Fact Sheet

A New Discourse:
August 2012

Climate Change in the Face of a Shifting U.S. Energy Portfolio
Technology to extract gas from shale has revolutionized American energy production. Since 2000, U.S. natural gas production has risen 19.7% reaching over 24 trillion cubic feet in 2011. This development has important implications for the future of the American energy portfolio and climate security.1

Source: U.S. Energy Information Agency

Technological advancements in hydraulic fracturing have opened vast reserves to production. Hydraulic fracturing (fracking) is the practice of injecting chemically infused water into horizontal wells at high pressure to open small fractures in hydrocarbonbearing geologic formations that can extend hundreds of feet away from the well.2 Fracking has enabled companies to access previously unrecoverable oil and gas located in shale formations.3

Carl Grote is a Policy and Research Adjunct Junior Fellow
www.AmericanSecurityProject.org 1100 New York Avenue, NW Suite 710W Washington, DC

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Natural gas has replaced a portion of coal’s share of U.S. electricity generation.
In 2001, coal and natural gas made up 51 and 17 percent of U.S. electricity generation, respectively. Thus far in 2012, coal has accounted for 35 percent of electricity generation while natural gas’s share has risen to 30 percent.4 Natural gas has become a cheaper, more competitive source of power than coal due to an influx of supplies leading to lower fuel costs, lower plant construction costs, and new federal emissions regulations on sulfur dioxide and nitrogen dioxide on coal-fired power plants.5

Sources U.S. Energy Information Agency

In the short-term, shifting to natural gas can substantially lower carbon emissions, but will not solve the greenhouse gas threat.
Energy production from natural gas is cleaner and more efficient than production from coal: carbon dioxide emissions from coal (0.9 tonnes/ MWh) are roughly twice those of natural gas (0.4 tonnes/MWh).6 Since 2006 carbon dioxide emissions have decreased across sectors. Increased power generation from natural gas has been a contributing factor to emissions reductions in the electric power sector.7 However, methane, the principle constituent of natural gas, is over 20 times as proficient in trapping heat as carbon dioxide. If some of it is released (not burned) directly into the atmosphere, it undermines the environmental rationale for preferring gas to coal.8

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Over the longer-term, natural gas has a promising role in a transition to a low emission economy.
Renewable energy sources like solar and wind offer sustainable and clean power generation, and will play an important role in helping us meet future energy needs. However, they suffer from variability when the sun does not shine or the wind does not blow.9 New gas-fired turbines can be turned on quickly, and reach 100%- load four times as fast as coal-fired plants. This flexibility makes gas plants an economical option for providing backup power to variable generation from renewables.10 Gas-fired plants are currently a source of greenhouse gas emissions (albeit less than coal and oil plants). But, as carbon capture and storage (CCS) technology matures and becomes more efficient, natural gas plants could be retrofitted, and capture carbon for a lower cost per kWh than CCS at a coal or oil-fired plant.11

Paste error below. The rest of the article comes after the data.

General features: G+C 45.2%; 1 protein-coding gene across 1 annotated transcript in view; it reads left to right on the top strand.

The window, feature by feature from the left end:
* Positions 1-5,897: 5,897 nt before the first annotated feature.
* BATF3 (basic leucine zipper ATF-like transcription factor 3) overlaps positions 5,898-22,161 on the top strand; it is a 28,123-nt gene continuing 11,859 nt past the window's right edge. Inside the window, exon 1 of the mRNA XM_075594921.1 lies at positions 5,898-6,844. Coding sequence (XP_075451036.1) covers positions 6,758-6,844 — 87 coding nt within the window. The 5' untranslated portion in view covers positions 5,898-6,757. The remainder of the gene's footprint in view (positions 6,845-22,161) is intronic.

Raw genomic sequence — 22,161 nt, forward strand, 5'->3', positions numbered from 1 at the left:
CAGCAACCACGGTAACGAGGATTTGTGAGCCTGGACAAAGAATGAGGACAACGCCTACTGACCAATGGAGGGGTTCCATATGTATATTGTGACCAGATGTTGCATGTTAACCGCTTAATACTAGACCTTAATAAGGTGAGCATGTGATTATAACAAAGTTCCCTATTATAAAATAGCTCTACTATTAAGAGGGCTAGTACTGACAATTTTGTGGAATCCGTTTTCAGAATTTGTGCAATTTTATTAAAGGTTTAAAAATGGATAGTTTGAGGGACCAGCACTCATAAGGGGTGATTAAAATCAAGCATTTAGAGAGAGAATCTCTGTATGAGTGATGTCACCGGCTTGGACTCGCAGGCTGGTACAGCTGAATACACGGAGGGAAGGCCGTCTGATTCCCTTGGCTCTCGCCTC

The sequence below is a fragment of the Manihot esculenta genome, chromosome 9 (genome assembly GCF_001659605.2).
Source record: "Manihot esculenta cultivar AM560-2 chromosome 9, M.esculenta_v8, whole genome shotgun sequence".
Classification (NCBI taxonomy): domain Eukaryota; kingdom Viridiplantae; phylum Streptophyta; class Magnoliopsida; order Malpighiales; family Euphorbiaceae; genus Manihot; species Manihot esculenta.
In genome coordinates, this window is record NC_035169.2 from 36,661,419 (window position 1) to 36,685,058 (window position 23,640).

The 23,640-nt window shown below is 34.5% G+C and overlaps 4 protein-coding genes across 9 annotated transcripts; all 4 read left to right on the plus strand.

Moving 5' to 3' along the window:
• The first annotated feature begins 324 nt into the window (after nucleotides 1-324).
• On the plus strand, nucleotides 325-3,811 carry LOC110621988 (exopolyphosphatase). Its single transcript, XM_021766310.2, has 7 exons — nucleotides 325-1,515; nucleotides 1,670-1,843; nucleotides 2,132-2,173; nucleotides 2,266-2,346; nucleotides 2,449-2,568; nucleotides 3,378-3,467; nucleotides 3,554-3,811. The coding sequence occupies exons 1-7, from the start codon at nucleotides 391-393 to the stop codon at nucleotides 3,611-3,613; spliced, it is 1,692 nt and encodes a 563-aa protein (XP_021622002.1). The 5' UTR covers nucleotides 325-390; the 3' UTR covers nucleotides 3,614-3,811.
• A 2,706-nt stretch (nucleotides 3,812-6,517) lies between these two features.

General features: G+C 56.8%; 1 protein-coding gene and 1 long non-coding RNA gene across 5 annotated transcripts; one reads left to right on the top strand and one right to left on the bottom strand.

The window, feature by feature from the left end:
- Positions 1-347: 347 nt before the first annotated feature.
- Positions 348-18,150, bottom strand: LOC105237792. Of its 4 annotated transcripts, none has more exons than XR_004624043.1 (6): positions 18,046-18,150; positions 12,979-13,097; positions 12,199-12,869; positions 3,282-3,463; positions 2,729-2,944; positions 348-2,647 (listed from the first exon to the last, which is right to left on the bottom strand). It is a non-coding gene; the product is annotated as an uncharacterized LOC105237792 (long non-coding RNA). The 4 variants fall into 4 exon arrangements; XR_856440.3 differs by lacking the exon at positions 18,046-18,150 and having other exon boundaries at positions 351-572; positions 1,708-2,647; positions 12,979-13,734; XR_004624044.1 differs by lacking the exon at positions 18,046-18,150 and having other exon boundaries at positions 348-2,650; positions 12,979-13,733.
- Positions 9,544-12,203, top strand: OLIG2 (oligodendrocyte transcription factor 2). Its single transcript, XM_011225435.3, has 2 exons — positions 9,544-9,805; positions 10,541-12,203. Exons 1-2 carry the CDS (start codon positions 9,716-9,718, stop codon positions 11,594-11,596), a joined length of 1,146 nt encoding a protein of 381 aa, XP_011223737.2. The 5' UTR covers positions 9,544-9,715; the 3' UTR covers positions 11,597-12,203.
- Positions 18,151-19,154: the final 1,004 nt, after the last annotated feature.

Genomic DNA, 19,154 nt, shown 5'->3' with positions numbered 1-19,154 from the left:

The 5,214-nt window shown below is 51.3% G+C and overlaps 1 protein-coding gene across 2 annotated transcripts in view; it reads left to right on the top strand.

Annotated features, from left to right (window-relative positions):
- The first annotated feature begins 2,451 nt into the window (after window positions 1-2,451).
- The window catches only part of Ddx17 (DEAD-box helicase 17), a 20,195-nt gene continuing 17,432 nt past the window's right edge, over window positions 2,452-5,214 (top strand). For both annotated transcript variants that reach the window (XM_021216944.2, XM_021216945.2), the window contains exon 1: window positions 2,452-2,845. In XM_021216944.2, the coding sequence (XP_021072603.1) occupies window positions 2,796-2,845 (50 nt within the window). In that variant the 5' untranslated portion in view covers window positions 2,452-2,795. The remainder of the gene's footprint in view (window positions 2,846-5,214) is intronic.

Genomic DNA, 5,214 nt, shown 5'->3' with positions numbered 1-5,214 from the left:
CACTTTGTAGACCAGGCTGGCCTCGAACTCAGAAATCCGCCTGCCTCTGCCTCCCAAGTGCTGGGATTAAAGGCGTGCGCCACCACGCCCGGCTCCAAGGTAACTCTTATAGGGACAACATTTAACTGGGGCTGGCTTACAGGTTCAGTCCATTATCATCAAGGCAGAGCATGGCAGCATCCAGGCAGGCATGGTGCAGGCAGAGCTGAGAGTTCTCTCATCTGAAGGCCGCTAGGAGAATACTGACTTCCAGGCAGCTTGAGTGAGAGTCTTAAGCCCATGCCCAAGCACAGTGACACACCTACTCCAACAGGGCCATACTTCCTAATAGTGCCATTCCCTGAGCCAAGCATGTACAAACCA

Natural Gas can be a bridge fuel to a clean energy economy, but should not be perceived as a solution.
If all of the world’s coal-fired plants were replaced by zero-emission renewable generators, increases in the global mean surface temperature would be reduced 57-81% in a century, given current electricity demand. On the other hand, if all coal-fired plants were replaced by gas plants, global mean surface temperature would only be reduced 17-25% in a century.12 The current abundance of cheap natural gas in some areas could reduce renewable sources’ competitiveness, slowing a transition.13

Meeting Climate Targets
The U.S. has made several domestic and international commitments towards lowering emissions. According to estimates, 2oC represents the upper bound of global average temperature warming beyond which adaptive capacity is severely limited, and irreversible effects take hold.14 In 2008, President Obama agreed with G8 leaders to reduce emissions 80 percent by 2050 in order to achieve the 2oC target.15 As a G20 member, the U.S. is committed to phasing out inefficient fossil fuel subsidies from 2011-2020 according to the “G20 Toronto Summit Declaration.” Phasing out the subsidies would send a price signal to utilize more efficient energy and transition from fossil fuels.16 Under the Copenhagen Accords, in 2010 the U.S. made a commitment to reduce emissions to 17 percent below 2005 levels by 2020.17 The U.S. Environmental Protection Agency is authorized under the Clean Air Act to regulate and set air quality standards for common air pollutants including carbon dioxide. In March 2012, the EPA proposed a standard to limit carbon emissions from new fossil fuel plants.18 The U.S. Department of Energy requires new Federal commercial and multi-family high-rise residential buildings to have 30 percent greater energy efficiency than the baseline standard established in 2007.19